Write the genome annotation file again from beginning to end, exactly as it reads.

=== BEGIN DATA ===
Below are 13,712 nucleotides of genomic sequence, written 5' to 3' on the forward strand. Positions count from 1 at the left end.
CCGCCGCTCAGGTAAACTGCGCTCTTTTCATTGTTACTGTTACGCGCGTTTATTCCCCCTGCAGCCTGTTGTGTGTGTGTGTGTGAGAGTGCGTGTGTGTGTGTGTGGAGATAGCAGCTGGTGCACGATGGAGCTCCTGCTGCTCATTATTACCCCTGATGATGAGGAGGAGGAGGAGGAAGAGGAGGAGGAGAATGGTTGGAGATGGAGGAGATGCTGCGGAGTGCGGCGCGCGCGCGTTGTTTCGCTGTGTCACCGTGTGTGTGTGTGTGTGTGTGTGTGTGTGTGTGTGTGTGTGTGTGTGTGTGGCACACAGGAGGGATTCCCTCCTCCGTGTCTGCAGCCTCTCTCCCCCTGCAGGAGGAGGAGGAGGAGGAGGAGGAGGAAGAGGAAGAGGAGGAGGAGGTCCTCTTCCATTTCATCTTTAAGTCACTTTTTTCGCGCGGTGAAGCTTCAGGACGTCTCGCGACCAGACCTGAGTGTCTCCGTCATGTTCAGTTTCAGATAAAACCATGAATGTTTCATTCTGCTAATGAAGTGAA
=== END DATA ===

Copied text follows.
Below are 13,712 nucleotides of genomic sequence, written 5' to 3' on the forward strand. Positions count from 1 at the left end.
CCGCCGCTCAGGTAAACTGCGCTCTTTTCATTGTTACTGTTACGCGCGTTTATTCCCCCTGCAGCCTGTTGTGTGTGTGTGTGTGAGAGTGCGTGTGTGTGTGTGTGGAGATAGCAGCTGGTGCACGATGGAGCTCCTGCTGCTCATTATTACCCCTGATGATGAGGAGGAGGAGGAGGAAGAGGAGGAGGAGAATGGTTGGAGATGGAGGAGATGCTGCGGAGTGCGGCGCGCGCGCGTTGTTTCGCTGTGTCACCGTGTGTGTGTGTGTGTGTGTGTGTGTGTGTGTGTGTGTGTGTGTGTGTGTGGCACACAGGAGGGATTCCCTCCTCCGTGTCTGCAGCCTCTCTCCCCCTGCAGGAGGAGGAGGAGGAGGAGGAGGAGGAAGAGGAAGAGGAGGAGGAGGTCCTCTTCCATTTCATCTTTAAGTCACTTTTTTCGCGCGGTGAAGCTTCAGGACGTCTCGCGACCAGACCTGAGTGTCTCCGTCATGTTCAGTTTCAGATAAAACCATGAATGTTTCATTCTGCTAATGAAGTGAA